Whether it be inside or outside of our homes, ants are everywhere on land. The Pheidole drogon and Pheidole viserion worker ants, found in the rainforests of Papua New Guinea, are ones that have spines protruding from their thoraxes, an intimidating sight for anyone or anything trying to tangle with them. However, researchers suggest that the thorny-looking spine might instead be a muscular support for the ant’s over-sized head, which is used to crush seeds.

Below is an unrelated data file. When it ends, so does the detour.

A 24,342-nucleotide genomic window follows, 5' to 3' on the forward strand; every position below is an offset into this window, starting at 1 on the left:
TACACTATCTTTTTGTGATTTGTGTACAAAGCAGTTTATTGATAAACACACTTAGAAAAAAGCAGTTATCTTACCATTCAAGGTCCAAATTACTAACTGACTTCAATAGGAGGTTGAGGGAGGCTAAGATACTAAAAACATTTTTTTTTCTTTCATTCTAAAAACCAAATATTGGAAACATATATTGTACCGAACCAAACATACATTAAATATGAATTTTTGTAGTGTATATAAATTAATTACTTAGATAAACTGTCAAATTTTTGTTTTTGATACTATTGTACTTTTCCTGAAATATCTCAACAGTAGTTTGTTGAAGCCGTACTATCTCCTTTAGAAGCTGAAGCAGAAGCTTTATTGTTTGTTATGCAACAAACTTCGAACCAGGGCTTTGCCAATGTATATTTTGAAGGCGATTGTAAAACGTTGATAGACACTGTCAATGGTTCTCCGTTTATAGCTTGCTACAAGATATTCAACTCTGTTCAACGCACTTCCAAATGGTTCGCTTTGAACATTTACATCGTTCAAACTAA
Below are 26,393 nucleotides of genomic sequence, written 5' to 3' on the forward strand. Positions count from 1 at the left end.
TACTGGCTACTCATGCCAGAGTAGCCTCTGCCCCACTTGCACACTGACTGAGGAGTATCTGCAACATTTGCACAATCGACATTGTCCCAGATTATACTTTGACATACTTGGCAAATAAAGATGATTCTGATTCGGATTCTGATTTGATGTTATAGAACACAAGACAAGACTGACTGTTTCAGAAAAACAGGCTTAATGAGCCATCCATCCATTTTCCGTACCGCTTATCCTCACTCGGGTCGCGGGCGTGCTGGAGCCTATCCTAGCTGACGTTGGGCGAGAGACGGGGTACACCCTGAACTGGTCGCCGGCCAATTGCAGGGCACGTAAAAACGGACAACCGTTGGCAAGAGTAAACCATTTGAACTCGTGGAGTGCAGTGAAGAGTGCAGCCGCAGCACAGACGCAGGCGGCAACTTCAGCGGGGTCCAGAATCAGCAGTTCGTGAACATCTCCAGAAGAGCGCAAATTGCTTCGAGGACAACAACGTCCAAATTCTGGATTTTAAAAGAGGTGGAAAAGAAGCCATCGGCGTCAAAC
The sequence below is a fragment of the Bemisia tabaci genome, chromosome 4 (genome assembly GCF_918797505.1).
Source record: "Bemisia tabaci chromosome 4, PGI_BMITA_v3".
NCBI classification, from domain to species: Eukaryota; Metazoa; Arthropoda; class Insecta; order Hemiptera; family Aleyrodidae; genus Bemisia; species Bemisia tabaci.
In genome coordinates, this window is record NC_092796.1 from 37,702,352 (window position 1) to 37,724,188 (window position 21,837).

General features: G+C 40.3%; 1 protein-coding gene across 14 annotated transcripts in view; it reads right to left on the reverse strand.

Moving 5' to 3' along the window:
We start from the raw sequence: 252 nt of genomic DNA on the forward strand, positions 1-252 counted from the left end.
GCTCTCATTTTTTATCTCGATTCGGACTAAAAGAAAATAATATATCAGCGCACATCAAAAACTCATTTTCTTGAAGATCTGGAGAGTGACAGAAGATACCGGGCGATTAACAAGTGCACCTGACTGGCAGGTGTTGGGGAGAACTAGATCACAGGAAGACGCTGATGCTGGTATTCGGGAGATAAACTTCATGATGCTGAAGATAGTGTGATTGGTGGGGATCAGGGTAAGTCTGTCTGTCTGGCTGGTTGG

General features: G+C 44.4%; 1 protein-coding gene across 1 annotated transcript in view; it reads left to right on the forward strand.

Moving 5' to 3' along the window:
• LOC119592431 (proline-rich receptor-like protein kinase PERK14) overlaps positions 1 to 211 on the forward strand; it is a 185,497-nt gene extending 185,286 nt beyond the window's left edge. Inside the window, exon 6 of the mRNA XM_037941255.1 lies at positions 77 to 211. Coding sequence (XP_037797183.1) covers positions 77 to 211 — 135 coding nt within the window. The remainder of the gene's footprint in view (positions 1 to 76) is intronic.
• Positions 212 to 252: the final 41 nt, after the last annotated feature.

Micro‒CT scans of worker ants with larger heads revealed bundles of thoracic muscle fibers within spines just behind their heads. Worker ants with smaller heads did not have muscles in their spines, the researchers report online July 27 in PLOS One. More research is needed to establish the spines’ function and understand why they evolved, Sarnat says. While buff spines may support big heads, hollow spines probably keep predators at bay, the researchers suspect.
Well, I don’t think predators are the only things that theses ants will keep at bay (considering the ants were named after two dragons in the book and TV series Game of Thrones).
Read the original article here.